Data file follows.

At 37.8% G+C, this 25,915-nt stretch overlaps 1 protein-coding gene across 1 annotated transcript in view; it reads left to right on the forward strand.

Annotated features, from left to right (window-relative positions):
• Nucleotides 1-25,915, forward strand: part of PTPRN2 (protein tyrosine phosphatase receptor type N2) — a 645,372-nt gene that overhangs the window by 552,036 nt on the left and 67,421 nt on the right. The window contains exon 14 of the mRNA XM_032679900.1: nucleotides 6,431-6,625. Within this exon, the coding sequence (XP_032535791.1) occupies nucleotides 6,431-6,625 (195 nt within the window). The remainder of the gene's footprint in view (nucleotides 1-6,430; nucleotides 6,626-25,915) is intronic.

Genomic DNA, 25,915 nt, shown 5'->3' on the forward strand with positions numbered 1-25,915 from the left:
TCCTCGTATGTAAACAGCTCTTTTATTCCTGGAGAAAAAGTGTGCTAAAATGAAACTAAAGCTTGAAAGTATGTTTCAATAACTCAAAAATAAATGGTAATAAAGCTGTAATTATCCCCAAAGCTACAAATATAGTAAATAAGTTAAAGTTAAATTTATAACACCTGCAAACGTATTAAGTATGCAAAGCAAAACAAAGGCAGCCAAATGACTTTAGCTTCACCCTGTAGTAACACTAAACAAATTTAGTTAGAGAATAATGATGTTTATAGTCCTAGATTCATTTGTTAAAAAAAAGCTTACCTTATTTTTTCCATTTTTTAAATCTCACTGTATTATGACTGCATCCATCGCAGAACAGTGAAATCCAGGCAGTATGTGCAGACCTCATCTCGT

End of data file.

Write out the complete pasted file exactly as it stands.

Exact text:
At 37.8% G+C, this 25,915-nt stretch overlaps 1 protein-coding gene across 1 annotated transcript in view; it reads left to right on the forward strand.

Annotated features, from left to right (window-relative positions):
• Nucleotides 1-25,915, forward strand: part of PTPRN2 (protein tyrosine phosphatase receptor type N2) — a 645,372-nt gene that overhangs the window by 552,036 nt on the left and 67,421 nt on the right. The window contains exon 14 of the mRNA XM_032679900.1: nucleotides 6,431-6,625. Within this exon, the coding sequence (XP_032535791.1) occupies nucleotides 6,431-6,625 (195 nt within the window). The remainder of the gene's footprint in view (nucleotides 1-6,430; nucleotides 6,626-25,915) is intronic.

Genomic DNA, 25,915 nt, shown 5'->3' on the forward strand with positions numbered 1-25,915 from the left:
TCCTCGTATGTAAACAGCTCTTTTATTCCTGGAGAAAAAGTGTGCTAAAATGAAACTAAAGCTTGAAAGTATGTTTCAATAACTCAAAAATAAATGGTAATAAAGCTGTAATTATCCCCAAAGCTACAAATATAGTAAATAAGTTAAAGTTAAATTTATAACACCTGCAAACGTATTAAGTATGCAAAGCAAAACAAAGGCAGCCAAATGACTTTAGCTTCACCCTGTAGTAACACTAAACAAATTTAGTTAGAGAATAATGATGTTTATAGTCCTAGATTCATTTGTTAAAAAAAAGCTTACCTTATTTTTTCCATTTTTTAAATCTCACTGTATTATGACTGCATCCATCGCAGAACAGTGAAATCCAGGCAGTATGTGCAGACCTCATCTCGT